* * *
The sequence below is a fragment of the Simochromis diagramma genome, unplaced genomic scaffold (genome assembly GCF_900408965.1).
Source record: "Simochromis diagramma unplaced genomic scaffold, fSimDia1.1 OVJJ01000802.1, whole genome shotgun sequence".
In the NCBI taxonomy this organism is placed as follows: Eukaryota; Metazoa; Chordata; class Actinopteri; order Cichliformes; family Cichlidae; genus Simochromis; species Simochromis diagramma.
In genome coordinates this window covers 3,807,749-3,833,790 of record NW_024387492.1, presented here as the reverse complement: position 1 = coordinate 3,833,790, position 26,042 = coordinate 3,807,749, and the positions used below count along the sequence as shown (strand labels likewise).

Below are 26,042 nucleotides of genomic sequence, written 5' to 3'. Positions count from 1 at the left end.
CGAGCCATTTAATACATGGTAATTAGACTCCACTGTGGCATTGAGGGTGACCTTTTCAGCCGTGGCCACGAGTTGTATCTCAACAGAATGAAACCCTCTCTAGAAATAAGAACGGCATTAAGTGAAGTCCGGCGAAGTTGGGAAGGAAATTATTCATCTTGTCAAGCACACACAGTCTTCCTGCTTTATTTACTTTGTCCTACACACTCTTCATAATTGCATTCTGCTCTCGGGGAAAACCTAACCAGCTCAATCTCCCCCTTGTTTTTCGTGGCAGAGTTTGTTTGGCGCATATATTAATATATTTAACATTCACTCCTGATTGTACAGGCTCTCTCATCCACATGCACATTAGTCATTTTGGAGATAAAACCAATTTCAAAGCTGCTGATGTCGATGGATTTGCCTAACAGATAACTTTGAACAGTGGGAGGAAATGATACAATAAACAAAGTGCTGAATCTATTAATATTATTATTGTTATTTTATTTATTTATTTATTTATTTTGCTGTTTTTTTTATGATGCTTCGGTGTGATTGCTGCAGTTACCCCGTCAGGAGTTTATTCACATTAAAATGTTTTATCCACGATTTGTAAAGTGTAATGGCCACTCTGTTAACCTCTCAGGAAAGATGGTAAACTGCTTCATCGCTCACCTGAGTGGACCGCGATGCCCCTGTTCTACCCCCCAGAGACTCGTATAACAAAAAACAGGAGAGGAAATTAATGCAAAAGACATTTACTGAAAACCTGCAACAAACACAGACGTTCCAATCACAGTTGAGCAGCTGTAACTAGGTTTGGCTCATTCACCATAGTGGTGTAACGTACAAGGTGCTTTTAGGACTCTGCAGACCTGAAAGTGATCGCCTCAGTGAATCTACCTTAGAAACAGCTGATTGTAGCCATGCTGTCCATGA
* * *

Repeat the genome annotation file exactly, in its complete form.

The sequence below is a fragment of the Simochromis diagramma genome, unplaced genomic scaffold (genome assembly GCF_900408965.1).
Source record: "Simochromis diagramma unplaced genomic scaffold, fSimDia1.1 OVJJ01000802.1, whole genome shotgun sequence".
In the NCBI taxonomy this organism is placed as follows: Eukaryota; Metazoa; Chordata; class Actinopteri; order Cichliformes; family Cichlidae; genus Simochromis; species Simochromis diagramma.
In genome coordinates this window covers 3,807,749-3,833,790 of record NW_024387492.1, presented here as the reverse complement: position 1 = coordinate 3,833,790, position 26,042 = coordinate 3,807,749, and the positions used below count along the sequence as shown (strand labels likewise).

Below are 26,042 nucleotides of genomic sequence, written 5' to 3'. Positions count from 1 at the left end.
CGAGCCATTTAATACATGGTAATTAGACTCCACTGTGGCATTGAGGGTGACCTTTTCAGCCGTGGCCACGAGTTGTATCTCAACAGAATGAAACCCTCTCTAGAAATAAGAACGGCATTAAGTGAAGTCCGGCGAAGTTGGGAAGGAAATTATTCATCTTGTCAAGCACACACAGTCTTCCTGCTTTATTTACTTTGTCCTACACACTCTTCATAATTGCATTCTGCTCTCGGGGAAAACCTAACCAGCTCAATCTCCCCCTTGTTTTTCGTGGCAGAGTTTGTTTGGCGCATATATTAATATATTTAACATTCACTCCTGATTGTACAGGCTCTCTCATCCACATGCACATTAGTCATTTTGGAGATAAAACCAATTTCAAAGCTGCTGATGTCGATGGATTTGCCTAACAGATAACTTTGAACAGTGGGAGGAAATGATACAATAAACAAAGTGCTGAATCTATTAATATTATTATTGTTATTTTATTTATTTATTTATTTATTTTGCTGTTTTTTTTATGATGCTTCGGTGTGATTGCTGCAGTTACCCCGTCAGGAGTTTATTCACATTAAAATGTTTTATCCACGATTTGTAAAGTGTAATGGCCACTCTGTTAACCTCTCAGGAAAGATGGTAAACTGCTTCATCGCTCACCTGAGTGGACCGCGATGCCCCTGTTCTACCCCCCAGAGACTCGTATAACAAAAAACAGGAGAGGAAATTAATGCAAAAGACATTTACTGAAAACCTGCAACAAACACAGACGTTCCAATCACAGTTGAGCAGCTGTAACTAGGTTTGGCTCATTCACCATAGTGGTGTAACGTACAAGGTGCTTTTAGGACTCTGCAGACCTGAAAGTGATCGCCTCAGTGAATCTACCTTAGAAACAGCTGATTGTAGCCATGCTGTCCATGA